“Mixing in not being able to train for a couple of months at a time and just not feeling that comfortable with your co-ordination … then not actually being able to get that much physical help from coaches [because of social distancing], it’s been pretty hard to get used to.”

WATCH | ‘My life’, ‘my happy place’: sport is more than a game to teen athletes:

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For teen athletes, sport is more than just a game

1 hour ago

Duration 3:42

A stress outlet, somewhere to learn life lessons, ‘my happy place’: 7 high school athletes share how they define sport and where they hope it will lead them. 3:42

Excited to get back on the field: Quintyn Rubaine-Andre, Toronto 

After the pandemic messed with his Grade 8 year, Toronto teen Quintyn Rubaine-Andre is turning things around both in class and on the soccer pitch. 

When school went online, he had trouble learning math. Now back in the classroom as a high school freshman, he says he’s quickly catching up on fractions, exponents and multiplying reciprocals. 

“I personally love in-person school. I love seeing people and being able to do projects … talk with the teachers,” said Rubaine-Andre, 14.

Though the defensive midfielder kept up with team training online and solo workouts when soccer was shut down, “it’s one thing to train by yourself. It’s a whole other thing to be in the game, having pressure on you,” said the Grade 9 student, who plays in the Markham FC, part of the Ontario Soccer’s Ontario Player Development League (OPDL).

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Midfielder Quintyn Rubaine-Andre is approaching school and the soccer pitch with renewed intensity this term after enduring pandemic changes and closures. (Evan Mitsui/CBC)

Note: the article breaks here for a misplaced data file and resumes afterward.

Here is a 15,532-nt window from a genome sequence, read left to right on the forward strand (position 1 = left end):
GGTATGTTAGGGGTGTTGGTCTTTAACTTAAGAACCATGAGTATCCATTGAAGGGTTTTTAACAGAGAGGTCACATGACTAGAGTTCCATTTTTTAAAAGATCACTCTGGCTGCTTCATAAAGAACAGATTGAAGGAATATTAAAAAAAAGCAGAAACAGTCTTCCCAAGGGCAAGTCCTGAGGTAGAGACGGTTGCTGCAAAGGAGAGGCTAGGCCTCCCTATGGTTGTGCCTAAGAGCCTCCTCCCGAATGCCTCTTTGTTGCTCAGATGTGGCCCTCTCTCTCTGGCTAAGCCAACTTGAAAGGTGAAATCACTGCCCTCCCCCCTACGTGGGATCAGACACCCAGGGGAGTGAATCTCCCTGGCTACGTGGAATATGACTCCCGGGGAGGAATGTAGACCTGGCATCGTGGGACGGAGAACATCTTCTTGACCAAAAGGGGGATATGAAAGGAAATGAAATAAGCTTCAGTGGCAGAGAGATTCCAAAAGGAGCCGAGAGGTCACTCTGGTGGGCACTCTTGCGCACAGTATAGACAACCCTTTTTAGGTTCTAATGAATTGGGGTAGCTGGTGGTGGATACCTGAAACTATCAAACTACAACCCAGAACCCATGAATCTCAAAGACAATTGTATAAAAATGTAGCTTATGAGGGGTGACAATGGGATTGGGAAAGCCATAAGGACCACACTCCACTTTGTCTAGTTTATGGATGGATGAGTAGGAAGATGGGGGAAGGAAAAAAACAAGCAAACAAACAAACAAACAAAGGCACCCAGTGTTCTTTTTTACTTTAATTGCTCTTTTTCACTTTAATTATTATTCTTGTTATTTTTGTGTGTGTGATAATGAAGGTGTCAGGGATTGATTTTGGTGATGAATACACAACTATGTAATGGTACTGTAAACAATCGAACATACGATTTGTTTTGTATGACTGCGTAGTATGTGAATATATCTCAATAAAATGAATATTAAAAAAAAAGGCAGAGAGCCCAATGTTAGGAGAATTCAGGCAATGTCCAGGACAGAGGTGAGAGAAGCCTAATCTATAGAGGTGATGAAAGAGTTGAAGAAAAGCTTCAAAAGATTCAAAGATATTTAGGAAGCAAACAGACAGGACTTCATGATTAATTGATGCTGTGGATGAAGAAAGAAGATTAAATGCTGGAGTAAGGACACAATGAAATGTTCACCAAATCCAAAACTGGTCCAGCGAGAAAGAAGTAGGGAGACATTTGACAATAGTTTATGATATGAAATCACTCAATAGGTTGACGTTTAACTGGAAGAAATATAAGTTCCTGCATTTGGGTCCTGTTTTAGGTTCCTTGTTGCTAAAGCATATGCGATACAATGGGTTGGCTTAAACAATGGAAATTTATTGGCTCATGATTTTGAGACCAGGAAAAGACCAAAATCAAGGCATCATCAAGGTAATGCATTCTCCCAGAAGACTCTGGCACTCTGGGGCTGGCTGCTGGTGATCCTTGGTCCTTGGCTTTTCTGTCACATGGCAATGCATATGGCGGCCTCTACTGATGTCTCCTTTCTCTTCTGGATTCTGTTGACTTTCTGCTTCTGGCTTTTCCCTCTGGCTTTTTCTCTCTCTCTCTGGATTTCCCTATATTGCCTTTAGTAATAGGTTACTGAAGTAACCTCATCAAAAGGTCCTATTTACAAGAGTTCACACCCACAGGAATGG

After a 2020 season that was “training only” due to ongoing restrictions, Rubaine-Andre has been thrilled with the OPDL’s nearly normal return this year — although he really misses travelling to other parts of Canada and the U.S. for matches.

“At the end of the season, there is usually a trial to be on Team Ontario,” he explained. “I’m really excited to get back on the field … because I really want to show them how good I am.”

Just happy to be back: Amelia Hawkes, Edmonton

Being back in class this term has meant a bigger workload, but 15-year-old Amelia Hawkes has taken it in stride after last year’s pivoting between online and in-person schooling. 

“I persevered: came up with solutions to make sure I can get what I need to get done … strategies and self-advocacy have helped me manage it,” said Hawkes, who plays ringette east of Edmonton with Sherwood Park Power AA and lacrosse with multiple squads: the Sherwood Park Titans, North Strong, Team Alberta and her school, Vimy Ridge Academy. 

Juggling school with practices that span 90 minutes three times a week and four to eight hours on weekends, “the biggest challenges for me have been finding time to do it all, scheduling [and] making sure I give myself a break so I don’t work myself into exhaustion,” explained Hawkes, who’s in Grade 10. 

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‘Strategies and self-advocacy have helped me manage’ pandemic schooling, says ringette and lacrosse player Amelia Hawkes. (Amelia Hawkes)

The return to the playing field has taken some getting used to: the Edmonton student has navigated through temporary lockdown periods as well as things like cohorting limits — tricky for a player on several teams. Masks now stay on “pretty much until we put our helmets on” and proof of vaccination or a negative COVID-19 test have become routine for practices and tournaments.

“It’s tough to keep up with all the changes that keep being made, but for the most part it’s gone smoothly. I’m just happy to be back playing,” said the teen.

A mental toll: Ellie Lancaster, Halifax

Active with multiple squads, including the Vancouver Whitecaps FC Academy in Nova Scotia and a Canada Summer Games team, Ellie Lancaster is a seasoned pro at juggling school and soccer.